State computer hackers threaten thousands of Minnesotans’ data
ST. PAUL — Computer hackers have gained access to thousands of Minnesotans’ data stored in state computers during the past year, including 35,000 people who deal with the Department of Human Services.
A key senator says the department must make progress in changing the situation.
“There is a pattern here that needs to be fixed,” said Sen. Michelle Benson, R-Ham Lake, the deputy Senate majority leader and chairwoman of the committee that decides Human Services funding.
Benson said on Wednesday, April 10, that she thinks new Human Services Commissioner Tony Lourey will do well — “I commend their transparency” — but she demanded to see progress before opening the purse strings.
Legislative committees are wrapping up their spending plans this week in preparation for passing a state budget before May 20.
“We have some questions that need to be answered to restore trust,” Benson said.
On Tuesday, Lourey notified legislators and those affected about a breach that happened 13 months ago.
The commissioner, who was a Benson colleague in the Senate, promised “to do everything we can to uphold the privacy of Minnesotans who receive services through our programs.”
The March 2018 incident involved a hacker who gained access to one employee’s email account and tried to get another Human Services worker to make a payment by wire transfer. The employee receiving the email thought it was suspicious and did not send the money.
“We currently have no evidence that the information contained in this account was actually viewed, downloaded or misused in any way,” Lourey wrote to Minnesotans potentially affected. “However, in an abundance of caution, we are providing you with this notice.”
The commissioner added: “Minnesota’s executive agencies, including DHS, are the frequent target of increasingly sophisticated cyberattacks. Partnering with Minnesota IT Services (MNIT), we have been able to successfully defend against the vast majority of these cyberattacks.”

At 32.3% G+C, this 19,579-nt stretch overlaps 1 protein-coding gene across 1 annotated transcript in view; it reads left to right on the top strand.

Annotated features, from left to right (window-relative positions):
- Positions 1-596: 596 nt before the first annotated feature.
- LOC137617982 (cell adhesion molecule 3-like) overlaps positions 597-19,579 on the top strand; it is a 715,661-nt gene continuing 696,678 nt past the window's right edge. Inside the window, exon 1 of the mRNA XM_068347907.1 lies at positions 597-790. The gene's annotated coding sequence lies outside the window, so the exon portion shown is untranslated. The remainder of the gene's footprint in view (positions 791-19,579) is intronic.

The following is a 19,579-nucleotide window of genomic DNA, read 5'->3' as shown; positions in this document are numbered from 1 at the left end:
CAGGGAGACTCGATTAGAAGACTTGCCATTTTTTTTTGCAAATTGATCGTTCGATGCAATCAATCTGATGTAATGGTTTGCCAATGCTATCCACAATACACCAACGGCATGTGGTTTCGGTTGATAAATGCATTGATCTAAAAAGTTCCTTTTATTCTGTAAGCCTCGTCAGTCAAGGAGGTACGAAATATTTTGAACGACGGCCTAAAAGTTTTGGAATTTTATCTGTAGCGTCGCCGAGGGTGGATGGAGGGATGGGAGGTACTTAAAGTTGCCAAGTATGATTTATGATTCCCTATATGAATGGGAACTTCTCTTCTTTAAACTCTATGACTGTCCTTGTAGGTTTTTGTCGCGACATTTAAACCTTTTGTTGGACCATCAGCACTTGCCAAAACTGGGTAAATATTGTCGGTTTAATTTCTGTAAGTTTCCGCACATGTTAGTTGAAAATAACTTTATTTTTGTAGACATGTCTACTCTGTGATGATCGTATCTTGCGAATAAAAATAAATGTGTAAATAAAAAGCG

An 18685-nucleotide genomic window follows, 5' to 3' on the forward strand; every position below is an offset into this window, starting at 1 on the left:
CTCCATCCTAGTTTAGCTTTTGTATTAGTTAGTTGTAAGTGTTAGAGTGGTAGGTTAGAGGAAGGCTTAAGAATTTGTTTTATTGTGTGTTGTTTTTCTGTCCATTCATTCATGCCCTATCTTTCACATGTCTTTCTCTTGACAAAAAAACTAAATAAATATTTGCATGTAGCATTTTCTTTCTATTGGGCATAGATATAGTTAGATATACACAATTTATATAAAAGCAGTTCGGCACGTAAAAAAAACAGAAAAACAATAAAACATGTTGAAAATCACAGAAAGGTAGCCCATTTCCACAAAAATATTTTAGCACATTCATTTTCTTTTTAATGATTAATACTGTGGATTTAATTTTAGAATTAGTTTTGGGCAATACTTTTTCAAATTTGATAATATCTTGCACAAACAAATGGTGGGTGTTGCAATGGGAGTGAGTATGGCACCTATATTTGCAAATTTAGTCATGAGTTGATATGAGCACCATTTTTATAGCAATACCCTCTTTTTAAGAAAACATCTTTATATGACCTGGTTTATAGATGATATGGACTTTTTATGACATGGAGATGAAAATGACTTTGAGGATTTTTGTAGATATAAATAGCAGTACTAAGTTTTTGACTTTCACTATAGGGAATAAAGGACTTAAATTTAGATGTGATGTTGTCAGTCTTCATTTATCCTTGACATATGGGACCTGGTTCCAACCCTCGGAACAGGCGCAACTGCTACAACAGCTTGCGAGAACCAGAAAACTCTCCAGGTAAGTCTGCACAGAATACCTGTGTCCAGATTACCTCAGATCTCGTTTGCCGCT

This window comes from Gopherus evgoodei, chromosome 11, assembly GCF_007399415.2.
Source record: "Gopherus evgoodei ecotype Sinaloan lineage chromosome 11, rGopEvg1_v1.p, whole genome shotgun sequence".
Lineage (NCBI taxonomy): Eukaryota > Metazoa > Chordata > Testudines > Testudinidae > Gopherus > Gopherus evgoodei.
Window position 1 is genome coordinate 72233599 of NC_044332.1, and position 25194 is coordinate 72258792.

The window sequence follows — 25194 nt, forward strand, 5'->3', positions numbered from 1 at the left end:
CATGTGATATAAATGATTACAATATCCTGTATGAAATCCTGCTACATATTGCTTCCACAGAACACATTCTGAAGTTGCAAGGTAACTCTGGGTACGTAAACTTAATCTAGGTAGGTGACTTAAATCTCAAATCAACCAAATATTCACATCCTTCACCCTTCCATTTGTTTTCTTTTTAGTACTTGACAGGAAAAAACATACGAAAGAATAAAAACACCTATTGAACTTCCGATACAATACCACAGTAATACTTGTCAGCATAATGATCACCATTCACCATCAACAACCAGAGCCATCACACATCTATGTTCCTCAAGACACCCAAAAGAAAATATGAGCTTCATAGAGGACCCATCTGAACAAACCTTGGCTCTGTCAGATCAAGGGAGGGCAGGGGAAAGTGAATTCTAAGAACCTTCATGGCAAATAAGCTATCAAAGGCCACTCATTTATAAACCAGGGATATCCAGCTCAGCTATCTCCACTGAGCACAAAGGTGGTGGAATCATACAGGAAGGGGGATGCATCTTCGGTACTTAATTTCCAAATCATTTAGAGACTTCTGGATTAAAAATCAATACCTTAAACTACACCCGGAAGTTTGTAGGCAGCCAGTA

MNIT reports that it blocks more than 8,000 emails threats to state computers each day.
“With further investment, we can improve our ability to detect and deflect email-based and other kinds of cyberattacks in the future to bring those numbers down,” a MNIT statement said.
With the House and governor’s office under Democratic control, and Republicans running the Senate, it is not clear how this year’s Legislature will deal with the situation.
“There’s a bipartisan fear of what these breaches can do,” said Sen. John Marty of Roseville, the top Democrat on Benson’s committee.
However, while Benson is ready to keep funding down until she is convinced Lourey’s department is on the right track, Marty said more money is needed because the state is far behind on the technology front.
Rapid staff turnover combines with aging software and hardware to make fixing the problems difficult.
Marty, in the Senate since 1986, said the problems have been evident for two or three decades. Legislators often hear about technological deficiencies, he said, but “we have other things we have to do.”
Spending money to upgrade computer systems is unlikely to attract votes in elections.
However, Marty said, as long as Minnesota state computer systems are aging, “we are sitting ducks” for hackers.
Computer problems have been front and center for Minnesota government the last couple of years.
The biggest problem was the motor vehicle title and registration system known as MNLARS. After Hewlett Packard failed in an effort to update the computer system, the state took over. Legislators have approved more than $100 million to fix the problem since the initial system rolled out in 2017. Work continues.
Benson rattled off a long list of Human Services computer failures, starting with the October 2013 rollout of the MnSure insurance sales system. Nearly everyone agreed that was a disaster.
In 2016, the department lost $271 million when a computer system incorrectly handled health program enrollments, Benson said. Two years later, the state wrote off $30 million of insurance premiums because of a software problem.